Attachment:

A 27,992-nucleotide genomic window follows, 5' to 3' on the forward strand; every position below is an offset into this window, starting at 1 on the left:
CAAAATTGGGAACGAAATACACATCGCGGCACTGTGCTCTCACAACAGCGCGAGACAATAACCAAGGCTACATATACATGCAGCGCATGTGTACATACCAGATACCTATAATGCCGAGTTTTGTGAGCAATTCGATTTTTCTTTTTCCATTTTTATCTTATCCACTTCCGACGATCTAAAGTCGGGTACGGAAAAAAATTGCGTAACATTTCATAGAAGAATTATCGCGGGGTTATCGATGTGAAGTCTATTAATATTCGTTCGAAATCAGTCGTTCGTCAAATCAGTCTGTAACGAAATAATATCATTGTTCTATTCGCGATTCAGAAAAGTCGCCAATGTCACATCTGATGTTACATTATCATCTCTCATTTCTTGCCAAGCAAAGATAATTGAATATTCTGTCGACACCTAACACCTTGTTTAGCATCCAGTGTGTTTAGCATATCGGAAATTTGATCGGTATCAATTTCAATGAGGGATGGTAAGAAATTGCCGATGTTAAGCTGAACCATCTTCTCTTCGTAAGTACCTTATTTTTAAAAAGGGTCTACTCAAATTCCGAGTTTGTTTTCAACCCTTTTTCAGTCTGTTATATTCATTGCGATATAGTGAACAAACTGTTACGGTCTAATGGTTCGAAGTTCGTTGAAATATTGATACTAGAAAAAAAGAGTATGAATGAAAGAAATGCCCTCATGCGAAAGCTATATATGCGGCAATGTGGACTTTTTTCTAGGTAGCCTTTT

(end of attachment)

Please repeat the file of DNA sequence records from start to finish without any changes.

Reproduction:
A 27,992-nucleotide genomic window follows, 5' to 3' on the forward strand; every position below is an offset into this window, starting at 1 on the left:
CAAAATTGGGAACGAAATACACATCGCGGCACTGTGCTCTCACAACAGCGCGAGACAATAACCAAGGCTACATATACATGCAGCGCATGTGTACATACCAGATACCTATAATGCCGAGTTTTGTGAGCAATTCGATTTTTCTTTTTCCATTTTTATCTTATCCACTTCCGACGATCTAAAGTCGGGTACGGAAAAAAATTGCGTAACATTTCATAGAAGAATTATCGCGGGGTTATCGATGTGAAGTCTATTAATATTCGTTCGAAATCAGTCGTTCGTCAAATCAGTCTGTAACGAAATAATATCATTGTTCTATTCGCGATTCAGAAAAGTCGCCAATGTCACATCTGATGTTACATTATCATCTCTCATTTCTTGCCAAGCAAAGATAATTGAATATTCTGTCGACACCTAACACCTTGTTTAGCATCCAGTGTGTTTAGCATATCGGAAATTTGATCGGTATCAATTTCAATGAGGGATGGTAAGAAATTGCCGATGTTAAGCTGAACCATCTTCTCTTCGTAAGTACCTTATTTTTAAAAAGGGTCTACTCAAATTCCGAGTTTGTTTTCAACCCTTTTTCAGTCTGTTATATTCATTGCGATATAGTGAACAAACTGTTACGGTCTAATGGTTCGAAGTTCGTTGAAATATTGATACTAGAAAAAAAGAGTATGAATGAAAGAAATGCCCTCATGCGAAAGCTATATATGCGGCAATGTGGACTTTTTTCTAGGTAGCCTTTT